I brought Beet Balls to a Super Bowl party last night, and my Facebook friends are asking for the recipe. Since I love, love, love beets, and have worked this recipe through many iterations, I feel confident that it will work for most home cooks.
This is based on Mark Bittman‘s recipe for “Hearty Winter Vegetable Burger” from his book How To Cook Everything Vegetarian. If you like this, he has many more goodies in the book. Continue reading
Today’s Principle: Least Effort
The principle of Least Effort maintains that as long as one is engaging in doing what one truly loves, the rewards will come with little or the least amount of effort. Sometimes one will wonder why they’ve deserved to be so lucky.
I recently discovered the joyous ease of making granola. I’ve been working with Mark Bittman’s basic recipe from How to Cook Everything Vegetarian. I’m not a strict recipe adherent, and so have made several variations on his formula until settling on my own version, which yields a loose (non-clumpy) blend of nutty, tart and sweet flavors.
Granola is something I ate often when I could, but I found it quite expensive, even in bulk at the local food co-op. So even though the combination of ingredients themselves is not cheap, I find the homemade variety much more satisfying to eat. I keep my granola in a reused plastic tub with a tight-fitting lid. Every time I open it, the aroma of toasted oats, nuts and berries reminds me of the joys of living in Vermont. During a snow storm like this, I often need reminding.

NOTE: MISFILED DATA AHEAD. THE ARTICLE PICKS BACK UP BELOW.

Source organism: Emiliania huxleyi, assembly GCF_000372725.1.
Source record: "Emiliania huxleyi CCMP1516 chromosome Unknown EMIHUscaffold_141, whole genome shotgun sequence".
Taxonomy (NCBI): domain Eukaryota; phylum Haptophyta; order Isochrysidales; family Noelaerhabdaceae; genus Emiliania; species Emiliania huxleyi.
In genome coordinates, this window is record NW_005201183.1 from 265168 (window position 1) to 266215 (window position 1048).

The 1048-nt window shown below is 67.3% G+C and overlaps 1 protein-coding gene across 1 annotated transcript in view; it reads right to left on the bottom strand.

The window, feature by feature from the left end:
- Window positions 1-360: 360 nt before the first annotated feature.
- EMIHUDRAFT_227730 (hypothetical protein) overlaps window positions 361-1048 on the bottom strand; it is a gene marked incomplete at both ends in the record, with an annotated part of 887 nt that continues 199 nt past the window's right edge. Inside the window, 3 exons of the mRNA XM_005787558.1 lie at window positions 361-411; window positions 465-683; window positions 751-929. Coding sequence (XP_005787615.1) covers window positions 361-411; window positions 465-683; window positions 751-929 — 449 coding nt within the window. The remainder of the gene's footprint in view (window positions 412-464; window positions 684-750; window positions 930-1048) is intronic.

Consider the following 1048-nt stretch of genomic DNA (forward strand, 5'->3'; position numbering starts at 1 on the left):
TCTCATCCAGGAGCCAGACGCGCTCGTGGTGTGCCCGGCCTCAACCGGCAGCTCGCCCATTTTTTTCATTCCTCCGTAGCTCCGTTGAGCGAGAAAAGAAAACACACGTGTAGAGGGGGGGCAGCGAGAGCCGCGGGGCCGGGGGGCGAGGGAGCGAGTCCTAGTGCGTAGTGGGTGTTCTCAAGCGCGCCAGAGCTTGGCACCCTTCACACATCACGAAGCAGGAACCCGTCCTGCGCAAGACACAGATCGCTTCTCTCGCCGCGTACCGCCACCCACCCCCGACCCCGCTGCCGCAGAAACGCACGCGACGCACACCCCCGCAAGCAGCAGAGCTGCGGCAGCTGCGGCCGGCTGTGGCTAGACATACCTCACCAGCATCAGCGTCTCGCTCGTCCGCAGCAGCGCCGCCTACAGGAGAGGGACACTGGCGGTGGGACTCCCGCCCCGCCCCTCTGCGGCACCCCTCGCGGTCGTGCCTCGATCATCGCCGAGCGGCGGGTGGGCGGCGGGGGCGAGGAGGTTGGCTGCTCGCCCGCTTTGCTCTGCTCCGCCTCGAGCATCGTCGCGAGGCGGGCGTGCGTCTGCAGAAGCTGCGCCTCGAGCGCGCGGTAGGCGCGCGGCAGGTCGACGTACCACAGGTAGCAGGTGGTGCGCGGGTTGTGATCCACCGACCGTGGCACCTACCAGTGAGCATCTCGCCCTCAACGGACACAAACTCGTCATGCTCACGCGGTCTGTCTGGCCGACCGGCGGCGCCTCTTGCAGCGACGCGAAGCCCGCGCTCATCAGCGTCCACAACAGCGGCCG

[photo by Daniel W. Barlow]
The recipe for this week’s batch goes something like this:
This is a bulk recipe made for a large gathering, or about a year’s worth.
Mortar and pestle (6 quart capacity?)
Broil or roast on a grill the following:
6 large jalapeños
3 whole garlic bulbs
According to my mother, you could wait until after a heavy rain and pick the cicadas off the bushes, or wherever you find them. But the best ones are found in Fort Meyers, where she goes to buy them freshly bagged (and still live) from harvesters who probably sell them at a local farmer’s market. They’re sold in snack-sized Ziplock bags (fits about a dozen) for $5/bag, a much better value than the $5 frozen 3-packs found in most Asian markets. Sure they come from Thailand, but how many people are three bugs going to feed?